Teachers

Kentucky Attorney General Andy Beshear has filed a lawsuit to block subpoenas issued by Gov. Matt Bevin’s administration as part of an investigation into teacher sickouts.

The complaint Beshear filed Monday seeks a temporary injunction to prevent school districts from having to submit records to the Kentucky Labor Cabinet that might identify teachers who participated in recent sickouts at the statehouse. Labor Cabinet Secretary David Dickerson has said it is his office’s duty to investigate whether school employees broke a state law prohibiting public employees from striking. The Labor Cabinet could punish any violation of that law with a fine of up to $1,000. 

On the last day that Kentucky lawmakers could file bills, a freshman Republican filed a bill to move future Kentucky teachers into a new pension system.

The legislation is the latest attempt to address the low funding levels of Kentucky’s retirement systems for public workers by altering benefits.

Rep. Scott Lewis, a Republican from Hartford and sponsor of the bill, says the new proposal would still provide teachers with “defined benefit” pensions that guarantee monthly payments upon retirement, but it wouldn’t be as generous as what current teachers get.

After Kentucky lawmakers made changes to pension benefits for state workers earlier this year, some candidates are hoping to ride a wave of anger from teachers and other public workers into the statehouse.

There are at least 51 current and former educators running for seats in the legislature as all 100 districts in the state House of Representatives and half in the state Senate are up for re-election this year.

Joy Gray is a retired teacher from Owensboro who’s running as a Democrat against Republican Rep. Suzanne Miles.

An education board in Kentucky has voted to eliminate a requirement that public school teachers earn a Master’s degree to continue in the profession. 

The Education Professional Standards Board voted on Monday to approve a waiver that eliminates the mandate for teachers to move to Rank II.  The panel said the move will provide school districts with greater flexibility in recruiting and retaining educators. 

Warren County Schools Superintendent Rob Clayton says when he initially learned of the decision, he was worried the state was lowering standards for teachers.

Teachers in Kentucky flexed their newfound political clout in primary elections Tuesday after a series of massive protests at the state Capitol earlier this year.

High school math teacher Travis Brenda ousted one of the Kentucky legislature's top Republican leaders in a primary election. Brenda ran a campaign attacking state Rep. Jonathan Shell for his role in writing bills that weakened retirement benefits for state workers and overhauled Kentucky's tax code.

kentucky state capitol building
Peter Fitzgerald / Wikimedia

This year’s Kentucky General Assembly was book-ended by turmoil, but over the course of nearly four months the Republican-led legislature was still able to wrangle the votes to approve politically volatile policies like changing pension benefits for public workers and overhauling Kentucky’s tax code amid intense protests from public workers, especially teachers.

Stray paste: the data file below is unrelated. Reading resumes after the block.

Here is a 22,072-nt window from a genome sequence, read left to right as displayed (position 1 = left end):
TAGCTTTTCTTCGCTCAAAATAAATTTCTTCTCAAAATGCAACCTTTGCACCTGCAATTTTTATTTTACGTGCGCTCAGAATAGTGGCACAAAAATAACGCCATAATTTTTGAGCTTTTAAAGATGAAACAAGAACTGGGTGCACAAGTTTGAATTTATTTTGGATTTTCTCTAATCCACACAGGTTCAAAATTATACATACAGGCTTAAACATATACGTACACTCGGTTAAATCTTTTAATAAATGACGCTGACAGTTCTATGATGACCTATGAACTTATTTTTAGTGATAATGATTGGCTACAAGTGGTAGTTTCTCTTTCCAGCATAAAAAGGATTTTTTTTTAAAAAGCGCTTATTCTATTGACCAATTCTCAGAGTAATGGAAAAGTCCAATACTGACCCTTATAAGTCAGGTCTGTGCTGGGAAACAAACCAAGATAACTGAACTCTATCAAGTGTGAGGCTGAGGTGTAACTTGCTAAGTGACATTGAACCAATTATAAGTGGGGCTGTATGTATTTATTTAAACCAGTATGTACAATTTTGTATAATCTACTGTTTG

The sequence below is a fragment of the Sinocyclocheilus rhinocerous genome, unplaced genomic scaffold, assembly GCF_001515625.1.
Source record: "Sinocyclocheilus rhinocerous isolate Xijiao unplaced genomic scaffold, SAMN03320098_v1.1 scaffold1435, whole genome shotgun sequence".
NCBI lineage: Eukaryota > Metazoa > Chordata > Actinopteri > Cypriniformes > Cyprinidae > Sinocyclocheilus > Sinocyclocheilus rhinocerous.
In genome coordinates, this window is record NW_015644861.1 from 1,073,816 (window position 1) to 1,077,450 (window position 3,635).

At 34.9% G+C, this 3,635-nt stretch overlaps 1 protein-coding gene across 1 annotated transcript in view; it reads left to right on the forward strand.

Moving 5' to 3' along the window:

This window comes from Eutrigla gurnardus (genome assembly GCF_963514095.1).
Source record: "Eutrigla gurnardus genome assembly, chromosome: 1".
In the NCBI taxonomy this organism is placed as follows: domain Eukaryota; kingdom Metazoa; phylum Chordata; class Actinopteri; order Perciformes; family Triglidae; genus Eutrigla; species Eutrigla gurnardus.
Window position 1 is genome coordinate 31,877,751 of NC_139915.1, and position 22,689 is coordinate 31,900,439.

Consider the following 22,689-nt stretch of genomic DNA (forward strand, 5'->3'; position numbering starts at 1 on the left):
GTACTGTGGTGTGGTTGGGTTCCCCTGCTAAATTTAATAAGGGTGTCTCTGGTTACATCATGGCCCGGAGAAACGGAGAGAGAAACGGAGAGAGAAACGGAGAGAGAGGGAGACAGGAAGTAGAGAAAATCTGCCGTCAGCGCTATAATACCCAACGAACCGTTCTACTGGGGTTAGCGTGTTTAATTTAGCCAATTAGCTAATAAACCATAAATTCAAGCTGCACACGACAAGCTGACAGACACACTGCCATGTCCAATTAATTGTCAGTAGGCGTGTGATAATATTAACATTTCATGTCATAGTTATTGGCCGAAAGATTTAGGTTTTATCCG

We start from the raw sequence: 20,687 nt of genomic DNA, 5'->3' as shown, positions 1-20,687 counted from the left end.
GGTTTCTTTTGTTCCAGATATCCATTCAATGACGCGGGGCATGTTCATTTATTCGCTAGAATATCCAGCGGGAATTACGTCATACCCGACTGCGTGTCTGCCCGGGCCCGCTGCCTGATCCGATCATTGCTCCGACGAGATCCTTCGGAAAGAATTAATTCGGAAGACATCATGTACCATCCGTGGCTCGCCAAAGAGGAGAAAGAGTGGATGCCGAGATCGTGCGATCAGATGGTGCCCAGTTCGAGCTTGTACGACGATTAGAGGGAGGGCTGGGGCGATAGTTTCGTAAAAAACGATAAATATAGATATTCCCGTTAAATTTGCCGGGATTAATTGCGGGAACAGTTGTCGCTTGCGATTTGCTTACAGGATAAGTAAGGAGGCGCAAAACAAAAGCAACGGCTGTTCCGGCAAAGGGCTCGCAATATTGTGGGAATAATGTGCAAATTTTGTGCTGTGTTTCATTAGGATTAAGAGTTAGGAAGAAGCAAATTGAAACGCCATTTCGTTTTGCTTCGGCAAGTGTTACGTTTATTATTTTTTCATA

Kentucky Gov. Matt Bevin is apologizing for saying a teachers' strike left hundreds of thousands of children vulnerable to sexual assault and drug use.

On Friday, Bevin told reporters, "I guarantee you somewhere in Kentucky today, a child was sexually assaulted that was left at home because there was nobody there to watch them."

Tana Weingartner / WVXU

Update, Monday, April 16: Bevin has now apologized for his remarks

As one of its final acts of this year’s legislative session, the Republican-led Kentucky House of Representatives passed a resolution formally condemning Gov. Matt Bevin for saying that teachers neglected students by attending protests in Frankfort on Friday, leading to child abuse.

kentucky teacher protest
Ryland Barton

Teachers from across Kentucky are expected to converge on the state Capitol again Friday as lawmakers return to Frankfort for the final two days of this year’s legislative session.

The Kentucky Education Association — the statewide teachers union — has called for lawmakers to override Gov. Matt Bevin’s vetoes of the two-year state budget and revenue bills, which set aside more funding for public education than Bevin’s proposed budget did.

Ryland Barton / WFPL

Gov. Matt Bevin says it would be “irresponsible” for teachers in Kentucky to strike a week after thousands of educators descended on Frankfort to protest pension and education cuts.

Though state law doesn’t allow teachers to strike in Kentucky, the Jefferson County Teachers Association has called for educators to take a personal day on Friday to protest Bevin’s vetoes to the budget and tax reform bills passed by the legislature.

Ryland Barton / WFPL

After weeks of saying that a proposal to fix retirement benefits for state workers was likely dead, on Thursday Republican leaders of the Kentucky legislature quickly passed a bill overhauling the state’s pension systems. The legislation, which does little to address the state’s pension debt, was attached to an unrelated bill dealing with governance of sewage districts.